From, of all places, The Wall Street Journal:
Randy Brinson, a conservative political consultant in Alabama, has been fielding anxious calls for weeks from business interests across the South.
Their concern is massive ad blitz on Christian and country-music stations across 10 states. The ads, funded by a left-leaning coalition, urge support for congressional legislation to curb greenhouse-gas emissions -- by framing the issue as an urgent matter of Biblical morality.
"As our seas rise, crops wither and rivers run dry, God's creation cries out for relief," begins one ad, narrated by an evangelical megachurch pastor. Another opens with a reference to the Gospel of John, slams energy interests for fighting the bill, and concludes: "Please join the faithful in speaking out against the powerful."
Dr. Brinson tells his clients they are right to be worried. Such an aggressive political campaign by the religious left is unexpected, he says, and could prove powerful. "This is the first time I've seen a moderate group of evangelicals come together and do a coordinated campaign," said Dr. Brinson. He is warning clients: "You're going to hear a lot more of this."
Emboldened by what they see as a kindred spirit in the White House, progressive and liberal Christians are stepping up their political activism in a big way.
A religious coalition called the American Values Network spent nearly $200,000 placing the global warming ads. Some political analysts credit the campaign with boosting support for the Waxman-Markey climate bill, which narrowly passed the House last week.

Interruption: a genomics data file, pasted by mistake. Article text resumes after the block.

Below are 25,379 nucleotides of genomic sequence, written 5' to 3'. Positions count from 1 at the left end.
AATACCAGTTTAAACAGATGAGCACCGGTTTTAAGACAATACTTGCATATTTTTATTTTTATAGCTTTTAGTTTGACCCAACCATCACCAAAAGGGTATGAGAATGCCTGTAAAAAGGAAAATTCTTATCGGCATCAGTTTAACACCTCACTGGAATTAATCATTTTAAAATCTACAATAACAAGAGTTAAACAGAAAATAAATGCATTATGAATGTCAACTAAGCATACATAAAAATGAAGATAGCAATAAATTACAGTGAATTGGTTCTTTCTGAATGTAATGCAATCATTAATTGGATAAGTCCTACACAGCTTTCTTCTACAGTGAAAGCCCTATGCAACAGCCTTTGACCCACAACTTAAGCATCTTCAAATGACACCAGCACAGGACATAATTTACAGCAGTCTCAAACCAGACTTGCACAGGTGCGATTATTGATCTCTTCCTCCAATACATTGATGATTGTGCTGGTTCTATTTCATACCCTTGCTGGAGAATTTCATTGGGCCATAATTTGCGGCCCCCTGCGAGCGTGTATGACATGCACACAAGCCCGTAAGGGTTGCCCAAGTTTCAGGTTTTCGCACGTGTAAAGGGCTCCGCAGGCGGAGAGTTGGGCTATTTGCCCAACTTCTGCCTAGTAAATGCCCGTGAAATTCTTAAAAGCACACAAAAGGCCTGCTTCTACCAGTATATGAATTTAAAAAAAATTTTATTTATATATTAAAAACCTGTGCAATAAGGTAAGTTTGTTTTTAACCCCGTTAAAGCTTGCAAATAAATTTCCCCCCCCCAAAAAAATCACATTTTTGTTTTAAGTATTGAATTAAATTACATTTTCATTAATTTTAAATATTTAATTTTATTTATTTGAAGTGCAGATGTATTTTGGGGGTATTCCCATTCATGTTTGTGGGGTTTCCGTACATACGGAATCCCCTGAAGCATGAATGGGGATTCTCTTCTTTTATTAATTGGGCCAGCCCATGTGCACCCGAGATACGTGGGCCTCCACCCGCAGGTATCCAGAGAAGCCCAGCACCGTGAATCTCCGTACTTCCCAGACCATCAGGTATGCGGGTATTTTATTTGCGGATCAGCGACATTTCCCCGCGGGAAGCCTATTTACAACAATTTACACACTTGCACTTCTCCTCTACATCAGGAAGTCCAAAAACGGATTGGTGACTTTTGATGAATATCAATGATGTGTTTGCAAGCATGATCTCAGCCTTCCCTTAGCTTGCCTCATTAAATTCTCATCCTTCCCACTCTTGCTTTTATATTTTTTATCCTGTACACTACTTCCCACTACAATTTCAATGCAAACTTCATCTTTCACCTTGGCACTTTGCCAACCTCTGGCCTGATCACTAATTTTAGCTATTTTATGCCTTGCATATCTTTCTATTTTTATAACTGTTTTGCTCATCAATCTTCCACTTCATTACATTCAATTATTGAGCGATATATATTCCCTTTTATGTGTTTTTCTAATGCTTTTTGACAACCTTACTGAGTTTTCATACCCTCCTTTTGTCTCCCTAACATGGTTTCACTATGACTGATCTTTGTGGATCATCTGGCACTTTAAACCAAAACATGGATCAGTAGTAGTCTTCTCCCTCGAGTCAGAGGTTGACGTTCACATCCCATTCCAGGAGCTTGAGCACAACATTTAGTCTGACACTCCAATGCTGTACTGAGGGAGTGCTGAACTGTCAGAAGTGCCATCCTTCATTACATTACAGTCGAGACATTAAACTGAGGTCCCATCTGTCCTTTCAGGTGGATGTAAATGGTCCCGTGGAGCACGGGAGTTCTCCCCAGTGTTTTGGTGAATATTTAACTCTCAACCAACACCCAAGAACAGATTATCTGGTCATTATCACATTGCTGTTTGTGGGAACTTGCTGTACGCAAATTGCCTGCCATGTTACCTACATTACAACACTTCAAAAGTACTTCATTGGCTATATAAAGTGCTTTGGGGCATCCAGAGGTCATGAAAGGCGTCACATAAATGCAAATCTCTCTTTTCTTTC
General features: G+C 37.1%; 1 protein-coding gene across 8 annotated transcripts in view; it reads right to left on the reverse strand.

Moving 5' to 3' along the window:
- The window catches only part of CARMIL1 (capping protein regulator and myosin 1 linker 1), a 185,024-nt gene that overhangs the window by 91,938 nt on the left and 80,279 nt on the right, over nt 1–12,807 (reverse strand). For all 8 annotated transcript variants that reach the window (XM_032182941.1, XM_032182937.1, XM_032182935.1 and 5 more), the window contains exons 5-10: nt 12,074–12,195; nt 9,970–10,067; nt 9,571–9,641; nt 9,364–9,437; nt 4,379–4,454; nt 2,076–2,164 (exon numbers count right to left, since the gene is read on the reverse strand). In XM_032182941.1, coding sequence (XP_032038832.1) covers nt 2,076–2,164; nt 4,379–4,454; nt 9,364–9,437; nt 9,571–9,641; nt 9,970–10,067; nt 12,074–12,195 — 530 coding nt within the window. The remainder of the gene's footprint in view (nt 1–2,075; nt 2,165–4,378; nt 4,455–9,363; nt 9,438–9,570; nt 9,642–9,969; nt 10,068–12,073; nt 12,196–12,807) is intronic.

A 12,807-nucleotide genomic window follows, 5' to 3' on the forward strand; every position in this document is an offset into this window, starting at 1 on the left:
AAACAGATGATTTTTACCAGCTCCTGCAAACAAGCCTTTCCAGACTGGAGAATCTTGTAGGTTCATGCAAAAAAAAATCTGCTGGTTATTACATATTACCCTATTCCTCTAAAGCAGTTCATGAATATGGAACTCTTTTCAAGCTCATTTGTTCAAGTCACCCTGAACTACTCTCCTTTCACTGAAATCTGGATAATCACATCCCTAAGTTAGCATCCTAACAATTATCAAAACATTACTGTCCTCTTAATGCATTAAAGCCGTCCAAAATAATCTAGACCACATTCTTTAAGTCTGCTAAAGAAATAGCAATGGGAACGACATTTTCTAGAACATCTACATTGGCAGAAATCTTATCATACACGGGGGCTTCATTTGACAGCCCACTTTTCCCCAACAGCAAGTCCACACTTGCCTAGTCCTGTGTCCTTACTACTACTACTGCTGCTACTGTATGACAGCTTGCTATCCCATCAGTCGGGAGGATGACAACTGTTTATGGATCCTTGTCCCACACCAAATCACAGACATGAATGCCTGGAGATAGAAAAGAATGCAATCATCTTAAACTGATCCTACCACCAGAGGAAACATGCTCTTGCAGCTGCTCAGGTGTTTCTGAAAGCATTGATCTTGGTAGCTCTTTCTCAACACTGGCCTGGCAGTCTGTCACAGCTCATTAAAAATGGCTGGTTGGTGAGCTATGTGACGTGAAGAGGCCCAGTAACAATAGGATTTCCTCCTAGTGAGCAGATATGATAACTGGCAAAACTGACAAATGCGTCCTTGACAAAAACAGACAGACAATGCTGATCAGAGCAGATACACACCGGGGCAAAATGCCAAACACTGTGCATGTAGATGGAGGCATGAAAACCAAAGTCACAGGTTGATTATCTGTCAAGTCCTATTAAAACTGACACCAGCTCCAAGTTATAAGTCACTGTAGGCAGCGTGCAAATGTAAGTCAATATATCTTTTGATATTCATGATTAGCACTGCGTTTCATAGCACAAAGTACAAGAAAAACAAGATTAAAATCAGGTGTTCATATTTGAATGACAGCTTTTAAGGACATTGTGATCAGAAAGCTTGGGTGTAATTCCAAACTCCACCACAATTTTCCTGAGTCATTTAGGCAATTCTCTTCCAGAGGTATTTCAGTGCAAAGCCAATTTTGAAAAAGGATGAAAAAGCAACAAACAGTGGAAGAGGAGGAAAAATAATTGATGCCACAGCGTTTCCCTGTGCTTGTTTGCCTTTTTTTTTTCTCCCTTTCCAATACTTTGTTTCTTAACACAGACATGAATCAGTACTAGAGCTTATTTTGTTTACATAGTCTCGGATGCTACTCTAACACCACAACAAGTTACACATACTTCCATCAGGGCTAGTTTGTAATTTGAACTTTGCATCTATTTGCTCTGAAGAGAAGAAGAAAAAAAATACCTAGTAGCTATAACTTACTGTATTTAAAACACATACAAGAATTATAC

The coalition plans to spend an additional $150,000 in the coming months to enlist pastors in Nevada, Arizona and Colorado to rally support in the pews as climate-change legislation moves through the Senate.
Another left-leaning religious coalition will begin airing scripture-citing radio ads in key congressional districts this weekend, calling for legislation to make health insurance more affordable. The coalition -- which includes Faith in Public Life, Sojourners and Catholics in Alliance for the Common Good -- also is distributing an eight-page guide, full of Biblical quotes and health-care statistics, to encourage pastors to raise the issue in sermons.
Democratic lawmakers representing conservative districts say such efforts help them make the case to skeptical constituents that they aren't simply toeing the party line -- or turning into bleeding-heart liberals -- when they support President Barack Obama's calls for health-care and climate-change legislation.
"It's important for people to see that it's not just [Democrats] saying this is important, but people who are coming at it from a moral background," said Rep. Tom Perriello, a freshman Democrat who has come under fire in his rural Virginia district for supporting the climate bill.
I am sure that the timing is just coincidental but you have to admit that with the recent sex scandals involving GOP presidential hopefuls for 2012, these kinds of ads are pretty much right on time.